1. Intense stratification and hierarchical control. For musicians who want to reach a mass audience, there are no strong alternatives to the major labels and management companies. For a variety of reasons (including strong-arm tactics by dominant management companies and, just maybe, high-level ties to organized crime), it is almost impossible to access television except through these channels. Where in the U.S. we've become used to seeing independent musicians on late-night talk shows, hearing their music on commercials, etc, there's no real equivalent to this in Japan. Meanwhile, for musicians who bow to the structure, management companies tightly control their talent (even those with genuine musical talent), approving and limiting their releases as well as non-music projects.
|Do you really even need to listen to this?|
3.Thorough Domestication, at least at the top. The very biggest Western artists still get some traction (for instance, currently, Lady Gaga), and there is a genuine 'Korean Wave' of bands like Girls Generation. And if you look at the culture more broadly, of course, there's a huge engagement with, in particular, Western (mostly American) pop, rock, jazz, soul, and hip hop from the fifties through nineties. But charts are dominated by domestic artists. This might not be a problem, maybe not even notable, except that this insularity is self-fulfilling in the export market - the failure of the Japanese pop machinery to engage with global aesthetic developments over the last ten years has left Japanese pop relevant abroad only to a marginal, if not exactly small, group of international otaku. Again, this doesn't apply nearly as much to indie and underground acts, for example bands like Boris, Acid Mothers Temple, and Melt Banana who are active, relevant contributors to global music.
|This, on the other hand, you might want to actually check on.|
5. A Hugely Sophisticated Live Music Network covering the entire country. Tokyo is a brutal place to play music, as many venues of any size impose ticket minimums on bands, who often effectively end up having to pay to play. It's musical neoliberalism - offloading financial risk to the bottom rung of the ladder. But the benefit to audiences is huge, as the greater security afforded to clubs helps them last longer than in the U.S., making it worthwhile to install truly spectacular sound systems.
6. Limited Internet Channels for marketing and distribution. Though digital downloads via keitai (mobile phones) are a huge revenue stream for major labels, this is a tightly controlled structure and not open to independent artists. At the same time, Japanese independent labels don't have the profusion of engaged blogs that are now taken for granted in America and the rest of the West - at least, I haven't found them, and everyone I talk to says they're not a major force in music marketing. There is a major exception in the website Ele-King, which is making a bid to be Japan's Pitchfork, but a) it focuses disproportionately on international music and b) the very fact that Pitchfork is so clearly its model makes it outdated. That's because blogs featuring mixes and downloads are more relevant and effective for breaking obscure bands - and in case you haven't noticed, that's what I'm really talking about here - the conditions for indie bands to have an impact. (It bears mentioning that Ustream is vastly more important here than in the West - Ele-King is actually part of the same company as Dommune, a tiny club that streams all of its events live. I still don't get the impression this compensates for the lack of blogs). Things may be changing here, as some niche-catering sites offering mixes and free downloads have popped up - they're still far from influential, but I'll be posting a bit about them soon.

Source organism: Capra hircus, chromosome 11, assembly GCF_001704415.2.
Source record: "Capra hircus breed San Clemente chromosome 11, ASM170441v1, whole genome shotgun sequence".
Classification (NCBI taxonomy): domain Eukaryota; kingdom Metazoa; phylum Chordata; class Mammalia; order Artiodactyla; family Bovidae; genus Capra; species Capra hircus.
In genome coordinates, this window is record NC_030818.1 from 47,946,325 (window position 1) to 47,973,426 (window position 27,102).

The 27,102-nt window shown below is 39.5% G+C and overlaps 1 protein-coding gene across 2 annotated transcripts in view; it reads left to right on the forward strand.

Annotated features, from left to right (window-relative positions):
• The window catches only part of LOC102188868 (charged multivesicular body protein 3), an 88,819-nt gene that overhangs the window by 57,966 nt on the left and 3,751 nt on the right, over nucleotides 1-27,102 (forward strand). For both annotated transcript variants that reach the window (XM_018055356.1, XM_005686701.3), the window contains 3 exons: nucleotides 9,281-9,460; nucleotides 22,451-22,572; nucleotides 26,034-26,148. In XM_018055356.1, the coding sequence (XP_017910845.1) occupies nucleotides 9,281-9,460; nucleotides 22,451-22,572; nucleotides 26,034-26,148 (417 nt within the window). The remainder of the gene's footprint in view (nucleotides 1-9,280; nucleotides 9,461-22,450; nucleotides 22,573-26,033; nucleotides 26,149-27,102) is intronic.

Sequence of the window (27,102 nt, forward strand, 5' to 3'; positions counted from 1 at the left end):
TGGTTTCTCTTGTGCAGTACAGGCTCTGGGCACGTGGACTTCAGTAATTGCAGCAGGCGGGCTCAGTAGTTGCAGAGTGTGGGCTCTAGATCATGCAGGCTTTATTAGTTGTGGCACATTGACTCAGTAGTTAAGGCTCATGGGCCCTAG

7. Latent Demand for creative culture. This is the most abstract point, and the most open-ended. In fact, it's more of a question - just how much potential is there for Japanese people to suddenly realize that they're consuming garbage and start pushing some of the nation's deep bench of spectacular bands towards onto the charts? Successful, ambitious independent labels like W + K Tokyo Lab, Rose Records, and my own home base, Pop Group Records, have carved out substantial audiences for themselves, but they're essentially restricted to 'music people,' sophisticates and self-starters who make it to record stores and live houses at least occasionally. This would seem to indicate that, if the industry was freed of the jimushou and their apparent inability to take risks on anything not slickly factory-shat, these artists, with their greater substance and significance, would be able to use the currently strictly-controlled channels of TV and advertising to reach a huge number of potential fans who are now simply unaware of their existence. All the conditions for an early-'90s-America-style 'indie takeover' - except for that uncertain x-factor, public demand.